About 18 months ago, while volunteering in Port-au-Prince after Haiti’s devastating 2010 earthquake, I met a man named Carlo Diy. I was lucky enough to work directly with Carlo and, during conversations shared in exhausted moments amid general chaos, I remember being struck by his gentle calm. Carlo volunteered for 18 months at NPH Haiti in 2007-08, is fluent in Haitian Creole, and has a profound love for Haiti and the Haitian people. Today Carlo is based in North Carolina, USA and has recently devoted himself full-time to improving development outcomes in Haiti through his social enterprise, HaitiHub.
Haiti has the second highest number of NGOs per capita in the world. Post-earthquake there has been massive influx of foreign aid workers to Port-au-Prince and their organisations exert phenomenal influence on Haiti’s recovery process and development. There currently exists a disconnect between foreign aid workers and the Haitians they have come to help. Carlo has a simple solution to this problem – teach them Creole.
Springing from his belief that international volunteers must be able to communicate effectively with local people if they are to achieve the best outcomes for Haiti, Carlo has created an online, interactive course designed specifically to help full-time volunteers and aid workers working in Haiti to learn Haitian Creole (and also open for anyone else who has an interest in the language and a desire to learn).
Once he realised that an opportunity existed to provide interactive language learning of Haitian Creole, a language that is considered far too niche to be financially relevant for the language learning giants such as Rosetta Stone and Berlitz, Carlo busied himself with the practicalities: designing an 8-session Creole conversation course, choosing a name, buying a domain name (he used Go Daddy but there are many other website registration and hosting services available), and building a simple website (with help from his sister, who Carlo describes as a self-taught web genius). Creole classes were offered free of charge, communication was via email, and classes were taught using the free conference call service in Skype.
From these humble beginnings HaitiHub has grown. No sooner had the first 8-session course begun in December 2009, than Port-au-Prince was struck by the devastating January 12 earthquake. Carlo cut the course short to return to Haiti and help translate and manage logistics. A month later he came home to an inbox bursting at the seams with people wanting to learn Creole. Since then Carlo has taken HaitiHub from strength to strength. He is a StartingBloc Fellow, and has recently been part of a business accelerator programme called the Startup Stampede in Durham, North Carolina where HaitiHub is now based.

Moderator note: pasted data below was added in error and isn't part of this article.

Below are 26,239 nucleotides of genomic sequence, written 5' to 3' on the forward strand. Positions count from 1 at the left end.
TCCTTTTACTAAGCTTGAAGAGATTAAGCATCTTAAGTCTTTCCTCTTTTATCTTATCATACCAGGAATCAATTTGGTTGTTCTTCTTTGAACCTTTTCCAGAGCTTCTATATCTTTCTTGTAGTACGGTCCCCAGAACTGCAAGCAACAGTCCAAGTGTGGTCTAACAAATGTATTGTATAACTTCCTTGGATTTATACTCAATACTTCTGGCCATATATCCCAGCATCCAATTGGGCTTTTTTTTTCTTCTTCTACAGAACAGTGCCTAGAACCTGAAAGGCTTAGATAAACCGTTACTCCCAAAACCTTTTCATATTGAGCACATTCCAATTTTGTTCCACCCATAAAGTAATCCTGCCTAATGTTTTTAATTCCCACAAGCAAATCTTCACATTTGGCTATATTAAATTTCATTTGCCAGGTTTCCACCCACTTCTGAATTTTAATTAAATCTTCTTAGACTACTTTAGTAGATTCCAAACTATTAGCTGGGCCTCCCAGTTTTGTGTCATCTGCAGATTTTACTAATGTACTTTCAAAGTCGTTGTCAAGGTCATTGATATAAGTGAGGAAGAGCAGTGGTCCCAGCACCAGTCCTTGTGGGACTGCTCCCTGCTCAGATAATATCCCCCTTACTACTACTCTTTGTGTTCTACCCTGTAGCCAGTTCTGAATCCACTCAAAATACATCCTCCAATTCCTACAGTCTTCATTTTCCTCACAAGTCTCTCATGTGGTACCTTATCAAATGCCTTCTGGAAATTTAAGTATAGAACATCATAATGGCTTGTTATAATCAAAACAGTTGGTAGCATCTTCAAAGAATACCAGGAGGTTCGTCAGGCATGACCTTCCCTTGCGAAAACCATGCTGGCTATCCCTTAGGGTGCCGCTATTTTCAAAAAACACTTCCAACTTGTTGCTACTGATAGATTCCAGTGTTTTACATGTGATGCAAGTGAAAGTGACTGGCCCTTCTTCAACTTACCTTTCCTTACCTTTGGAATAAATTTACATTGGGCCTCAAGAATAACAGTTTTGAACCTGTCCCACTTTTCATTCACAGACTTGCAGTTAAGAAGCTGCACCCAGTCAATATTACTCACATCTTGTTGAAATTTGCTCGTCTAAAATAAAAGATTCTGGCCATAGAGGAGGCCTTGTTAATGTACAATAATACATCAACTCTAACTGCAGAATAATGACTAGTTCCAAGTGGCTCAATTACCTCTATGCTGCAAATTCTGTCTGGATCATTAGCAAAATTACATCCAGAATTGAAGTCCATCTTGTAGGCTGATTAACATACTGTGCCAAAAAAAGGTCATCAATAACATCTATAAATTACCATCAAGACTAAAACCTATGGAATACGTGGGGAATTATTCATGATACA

While it may still be early days for HaitiHub, Carlo is learning a lot in the process. He stresses the importance of not being too precious with your idea or worrying about getting the credit, and always remembering to say thank you: “Thank yous for people are like water for plants,” according to Carlo. He also argues that the only qualification a person needs to do something, is the desire to do it: “In this day in age, with access to every kind of information online and so many tools at our disposal, if you want to do something you don’t need a PhD or a MBA or a MD; you need a JFDI (just f’ing do it).”
I asked Carlo what advice he would give to other people who want to make a difference or have a social project in mind. He says:
1. Simply begin. Your goals will be achieved one task at a time, one day at a time.
2. Don’t be afraid to ask for help.
3. It’s all about love: “You have to love what you do whether you make money at it or not, and whether other people notice you doing it or not. You have to love it for your reasons or you won’t be able to stick with it.”
At just 26 years old, Carlo has recently taken the bold step of quitting his “day job” to devote himself 100% to HaitiHub. He has his own reasons for working on the hub, whether or not it ever “gets big”, and he is passionate about contributing to a better future for Haiti.